The arrows 1211 at the ends of the capillary show the direction of current flow. The capillary 1210 supplies the inertia and elasticity to determine the characteristics of the fluid in which the resonator is immersed, and the current to force and velocity to current transduction is carried out by the insulated conductor running through the lumen of the capillary. The arrows 1213 and 1215 above the serpentine curves of the capillary indicate the directions of the magnetic force vectors B1 and B2.

It can be seen that the forces F1 and F2 (having directions indicated by arrows 1217 and 1219) act in opposite directions, producing a torque around the axis coaxial with the straight sections of the capillary. The resonant frequency of this system is determined primarily by the torsional stiffness of the straight sections of capillary, which act as torsion springs, and the rotatory inertia of the loops of the serpentine capillary. When this resonator is immersed in fluid, the portion off the axis of the straight sections displace fluid normal to its surface, thereby increasing the apparent mass of the resonator, and causing a decrease in frequency dependent on the density of the fluid. At the same time, portions of the surface shear the fluid, resulting in an increase of the resonator's damping dependent on the product of viscosity and density, making its damping an indication of the viscosity-density product.

As in the case of the parallel straight sections of capillary disposed so as to balance mounting forces disclosed in FIGS. 16 and 17, serpentine resonators can also be arranged in a balanced configuration so as to minimize reaction forces on the mounting system. FIG. 20 below shows a preferred embodiment of a sensor 1308, having balanced serpentine resonators 1310A and 1310B. FIG. 21 shows the vector relationships among current 1311, force 1313, and magnetic field 1315 in sensor 1308. FIG. 22 shows an alternative preferred embodiment of sensor 1308.

FIG. 23 shows a sensor 1508 with one resonator 1510 in which the capillary is formed into a circular loop 1560 with legs 1562. FIGS. 23A and 24 show a balanced arrangement of sensor 1508, having two resonators 1512A and 1512B, in which the capillary is formed into circular loops 1564 with legs 1566. The magnetic bias field 1567 is positioned parallel to the plane of the loops 1564, and perpendicular to its legs. Passing a current through the loops 1564 results in torsion of the loops 1564, causing them to vibrate in opposite directions, thereby forming a balanced resonance.

This configuration is similar to the U-shaped capillary resonator disclosed in U.S. provisional patent application 61/717,029, but has the advantage of offering a greater range of sensitivities to density and viscosity, as the rotatory inertia of the loop can be changed independently of the stiffness of the legs, which is not true of the U-shaped resonator.

Although specific vibrational modes are shown for each of the resonator configurations disclosed in this application, it is understood that each configuration may be driven in any of its resonant modes.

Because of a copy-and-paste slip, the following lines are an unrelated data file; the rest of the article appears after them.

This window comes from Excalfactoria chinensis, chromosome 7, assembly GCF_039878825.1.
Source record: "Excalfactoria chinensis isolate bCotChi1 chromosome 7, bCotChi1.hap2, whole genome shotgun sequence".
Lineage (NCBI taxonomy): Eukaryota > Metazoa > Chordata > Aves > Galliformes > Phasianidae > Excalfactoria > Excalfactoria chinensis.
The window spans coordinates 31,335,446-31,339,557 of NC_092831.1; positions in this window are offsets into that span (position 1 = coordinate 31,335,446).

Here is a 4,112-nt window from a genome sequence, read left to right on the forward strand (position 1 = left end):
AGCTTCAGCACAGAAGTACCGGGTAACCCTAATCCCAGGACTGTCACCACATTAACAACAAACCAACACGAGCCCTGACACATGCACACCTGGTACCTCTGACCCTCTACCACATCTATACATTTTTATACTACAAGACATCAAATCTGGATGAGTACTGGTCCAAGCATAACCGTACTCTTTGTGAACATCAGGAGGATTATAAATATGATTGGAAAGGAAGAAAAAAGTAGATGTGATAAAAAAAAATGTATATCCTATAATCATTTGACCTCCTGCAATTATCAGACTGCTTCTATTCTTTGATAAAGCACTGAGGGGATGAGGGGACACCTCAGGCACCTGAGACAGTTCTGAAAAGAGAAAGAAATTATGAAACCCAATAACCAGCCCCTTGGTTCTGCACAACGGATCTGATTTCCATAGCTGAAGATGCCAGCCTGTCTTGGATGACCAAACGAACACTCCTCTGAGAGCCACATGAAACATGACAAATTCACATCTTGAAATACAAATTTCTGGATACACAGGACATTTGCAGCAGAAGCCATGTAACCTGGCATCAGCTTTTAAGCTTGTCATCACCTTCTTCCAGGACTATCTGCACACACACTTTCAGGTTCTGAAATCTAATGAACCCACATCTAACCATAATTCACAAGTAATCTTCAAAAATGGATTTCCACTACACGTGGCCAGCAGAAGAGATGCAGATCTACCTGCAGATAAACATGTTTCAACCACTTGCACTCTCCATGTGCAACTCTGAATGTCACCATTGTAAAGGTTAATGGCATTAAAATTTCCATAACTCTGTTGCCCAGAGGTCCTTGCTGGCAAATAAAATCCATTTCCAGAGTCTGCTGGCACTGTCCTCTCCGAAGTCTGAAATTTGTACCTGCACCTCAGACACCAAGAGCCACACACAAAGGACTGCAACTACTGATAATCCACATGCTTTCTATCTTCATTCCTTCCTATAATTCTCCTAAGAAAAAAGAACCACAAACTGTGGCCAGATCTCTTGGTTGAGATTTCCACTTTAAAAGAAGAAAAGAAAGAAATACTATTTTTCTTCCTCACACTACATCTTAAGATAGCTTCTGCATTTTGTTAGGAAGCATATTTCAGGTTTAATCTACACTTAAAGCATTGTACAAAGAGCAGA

In addition, the configurations shown are indicative of certain preferred embodiments, but do not restrict the application of the method to a wide variety of other configurations. For instance, the serpentine resonant elements described above might also have more than two peaks and more than one inflection point, resulting in a larger surface area to increase its interaction with the fluid and hence its sensitivity.

Claims (11)

The invention claimed is:
1. A resonant sensor for measuring properties of a fluid, comprising:
(a) an elastic tube defining an interior volume and an interior surface;
(b) a conductor extending through said interior volume;
(c) solid material, present in said interior volume and joining said conductor to said elastic tube interior surface, so that force exerted on said conductor is directly transferred to said elastic tube; and
(d) a magnet assembly that creates a magnetic field, thereby providing a Lorentz force on said conductor when a current is passed through said conductor.
2. The sensor of claim 1, wherein said elastic tube is electrically conductive and said solid material electrically insulates said conductor from said elastic tube.
3. The sensor of claim 2, wherein said solid material comprises insulation, covering said conductor, and hardened resin, filling any space between said insulation and said elastic tube interior surface.
4. The sensor of claim 1, further including a metal structure, defining a first aperture and a second aperture and wherein said elastic tube extends from said first aperture to said second aperture and is joined to said solid structure around said first aperture and around said second aperture, in a fluid impermeable manner.
5. The sensor of claim 4, wherein said elastic tube is in a U-Shape.
6. The sensor of claim 4, wherein said elastic tube is in the form of a letter “M” with rounded angles.
7. The sensor of claim 4, wherein said tubular element is attached to said solid structure around said first aperture and said second aperture by being welded to said solid structure around said first aperture and said second aperture.
8. The sensor of claim 4, wherein said metal structure is in the form of a base.
9. The sensor of claim 4, wherein said metal structure in the form of a frame.
10. The sensor of claim 1, further including a resistance measurement sensor being connected across said conductor, a resultant measurement of resistance providing a measure of the temperature of said sensor and said fluid surrounding said sensor.
11. The sensor of claim 10, wherein said current passed through said conductor is an alternating current, said alternating current having a frequency, producing an alternating voltage with said frequency across said resistance of said conductor, and wherein said resistance is measured by synchronous detection means synchronized with said frequency of said alternating current.